The exclusive report on Sunday in Haaretz that, for the first time, the Yad Vashem Holocaust memorial will bestow the honor of Righteous Among the Nations on an Arab raises some tricky, sensitive and fascinating questions: Why is he the first? And why only now?
- Remembering the Muslim 'Schindlers' Who Saved Jews From the Nazis
- Wanted: Arab Righteous Gentiles
- In First, Yad Vashem to Bestow Righteous Gentile Honor to an Arab
- Family of First Arab Righteous Among the Nations Rejects Israeli Recognition
Let’s start with the good news: In 2013, Yad Vashem first recognized an Arab as Righteous Among the Nations (Some non-Arab Muslims had previously been recognized) – Dr. Mohamed Helmy, an Egyptian. But his family declined to accept the honor from an Israeli institution for both political and practical reasons.
On Thursday, a grandnephew of Helmy’s will accept the award from Israel’s ambassador to Germany, in a ceremony in Berlin. What happened in the intervening four years? Israeli filmmaker Taliya Finkel, who is making a documentary about this story, says she was able to convince Prof. Nasser Kutbi that it would be a beautiful gesture to commemorate his relative, and also a lovely scene for her movie.
Ronen Steinke, a German journalist with Israeli roots, assiduously investigated the story and also went to Cairo to meet Helmy’s family. A year ago, the family supplied him with numerous reasons why it was against receiving the honor from Yad Vashem: It is a Zionist institution, it claims responsibility for the entire Jewish world; it is an Israeli political institution; and so on, with most of the arguments based on hostility toward Israel after decades of bloody conflict.
We’ve told the story of Helmy – an Egyptian doctor living in Berlin who hid a Jewish woman in his home – before, and again on Sunday. Helmy is the first Arab to be given the title of Righteous Among the Nations, but not the first one to be nominated for the honor.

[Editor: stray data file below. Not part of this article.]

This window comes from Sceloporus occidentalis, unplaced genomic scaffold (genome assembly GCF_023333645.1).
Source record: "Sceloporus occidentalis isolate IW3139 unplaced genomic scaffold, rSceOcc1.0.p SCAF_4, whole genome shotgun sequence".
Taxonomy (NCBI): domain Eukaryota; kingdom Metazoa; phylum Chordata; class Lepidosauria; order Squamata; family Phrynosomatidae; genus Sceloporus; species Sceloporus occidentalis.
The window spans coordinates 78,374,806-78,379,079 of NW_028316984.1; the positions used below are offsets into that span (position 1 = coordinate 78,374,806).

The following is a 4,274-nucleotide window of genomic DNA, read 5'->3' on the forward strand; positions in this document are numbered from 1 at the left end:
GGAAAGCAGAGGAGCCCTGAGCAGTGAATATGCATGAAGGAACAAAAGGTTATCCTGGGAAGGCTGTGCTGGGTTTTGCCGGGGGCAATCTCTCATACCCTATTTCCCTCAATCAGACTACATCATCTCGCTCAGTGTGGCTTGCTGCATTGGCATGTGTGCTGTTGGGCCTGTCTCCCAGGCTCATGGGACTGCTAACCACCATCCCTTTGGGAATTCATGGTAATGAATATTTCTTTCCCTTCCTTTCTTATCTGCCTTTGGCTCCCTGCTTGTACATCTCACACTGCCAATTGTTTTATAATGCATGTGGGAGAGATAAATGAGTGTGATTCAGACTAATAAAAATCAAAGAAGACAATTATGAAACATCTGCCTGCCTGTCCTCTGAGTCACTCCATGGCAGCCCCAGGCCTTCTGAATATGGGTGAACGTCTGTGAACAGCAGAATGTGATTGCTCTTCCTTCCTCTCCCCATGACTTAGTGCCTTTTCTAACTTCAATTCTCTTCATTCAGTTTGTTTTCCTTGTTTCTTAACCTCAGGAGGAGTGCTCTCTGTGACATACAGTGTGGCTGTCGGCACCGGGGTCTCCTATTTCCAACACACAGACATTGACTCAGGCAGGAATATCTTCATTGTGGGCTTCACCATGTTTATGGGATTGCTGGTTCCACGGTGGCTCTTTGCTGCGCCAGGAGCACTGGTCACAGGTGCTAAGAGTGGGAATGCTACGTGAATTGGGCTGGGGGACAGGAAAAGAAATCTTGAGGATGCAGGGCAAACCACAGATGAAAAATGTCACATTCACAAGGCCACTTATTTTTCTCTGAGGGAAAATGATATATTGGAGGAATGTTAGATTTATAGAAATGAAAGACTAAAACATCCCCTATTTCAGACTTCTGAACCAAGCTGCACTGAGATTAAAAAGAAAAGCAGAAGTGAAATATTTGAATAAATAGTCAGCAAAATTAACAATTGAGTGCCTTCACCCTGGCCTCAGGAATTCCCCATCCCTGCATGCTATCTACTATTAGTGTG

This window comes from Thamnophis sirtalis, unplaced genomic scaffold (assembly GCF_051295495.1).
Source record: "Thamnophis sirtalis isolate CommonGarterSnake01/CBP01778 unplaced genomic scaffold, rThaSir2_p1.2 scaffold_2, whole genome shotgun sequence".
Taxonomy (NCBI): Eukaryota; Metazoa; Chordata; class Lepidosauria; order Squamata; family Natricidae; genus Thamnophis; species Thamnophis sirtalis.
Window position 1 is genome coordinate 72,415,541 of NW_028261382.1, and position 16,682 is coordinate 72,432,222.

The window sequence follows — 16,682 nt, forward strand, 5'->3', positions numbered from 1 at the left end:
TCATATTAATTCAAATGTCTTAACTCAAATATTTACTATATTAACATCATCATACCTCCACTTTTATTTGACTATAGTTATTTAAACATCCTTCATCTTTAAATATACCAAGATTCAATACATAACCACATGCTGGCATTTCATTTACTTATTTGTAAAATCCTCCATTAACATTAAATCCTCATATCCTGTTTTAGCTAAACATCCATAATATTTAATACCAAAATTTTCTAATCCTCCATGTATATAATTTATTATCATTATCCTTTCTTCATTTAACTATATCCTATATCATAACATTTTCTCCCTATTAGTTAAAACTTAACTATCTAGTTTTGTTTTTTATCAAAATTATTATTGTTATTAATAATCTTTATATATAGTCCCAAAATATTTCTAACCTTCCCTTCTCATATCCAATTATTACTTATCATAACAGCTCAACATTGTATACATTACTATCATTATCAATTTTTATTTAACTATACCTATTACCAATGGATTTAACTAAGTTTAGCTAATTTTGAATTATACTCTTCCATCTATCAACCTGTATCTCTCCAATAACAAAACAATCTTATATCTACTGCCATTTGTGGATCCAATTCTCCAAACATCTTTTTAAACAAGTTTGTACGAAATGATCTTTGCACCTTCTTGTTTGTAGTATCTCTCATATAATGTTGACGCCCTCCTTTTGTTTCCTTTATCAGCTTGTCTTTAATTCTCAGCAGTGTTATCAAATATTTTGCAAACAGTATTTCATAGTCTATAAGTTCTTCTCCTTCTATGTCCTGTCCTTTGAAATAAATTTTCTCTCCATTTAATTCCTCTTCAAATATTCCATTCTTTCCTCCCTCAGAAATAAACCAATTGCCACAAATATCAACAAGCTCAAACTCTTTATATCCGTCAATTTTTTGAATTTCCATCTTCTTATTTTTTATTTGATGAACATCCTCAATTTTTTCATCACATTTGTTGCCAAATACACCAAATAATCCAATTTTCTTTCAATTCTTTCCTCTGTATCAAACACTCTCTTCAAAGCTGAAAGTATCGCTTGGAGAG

In a fascinating article in Haaretz back in 2004, Dr. Robert Satloff, an American Jewish expert on Arab and Islamic politics, discussed why no Arabs had yet been named as “Righteous Gentiles.” In a nutshell, Satloff said: As with the Christians, among the Arabs there were also some people who collaborated with the Nazis, and who persecuted Jews for the sake of personal gain or out of sheer hatred. The majority were indifferent and uninvolved. And in the background there were a few who went so far as to risk their lives to save Jews.
A number of studies indicate that there are a good number of Arabs deserving to be named Righteous Among the Nations, people who risked their lives to save Jews during the Holocaust. There is even a potential Arab “Raoul Wallenberg.” But for them to be recognized, we have to be aware of them. And for that to happen, we need to hear the testimonies about them.
But significant developments that occurred following World War II, the founding of the State of Israel in particular, overshadowed this legacy of rescue. “As an Arab, there wasn’t much to gain – but there was a lot to lose – by being identified as a protector of the Jews and their rights,” Satloff noted.